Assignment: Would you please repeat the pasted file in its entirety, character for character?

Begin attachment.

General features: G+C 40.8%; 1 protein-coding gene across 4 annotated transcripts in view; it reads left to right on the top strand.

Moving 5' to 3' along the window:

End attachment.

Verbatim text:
General features: G+C 40.8%; 1 protein-coding gene across 4 annotated transcripts in view; it reads left to right on the top strand.

Moving 5' to 3' along the window: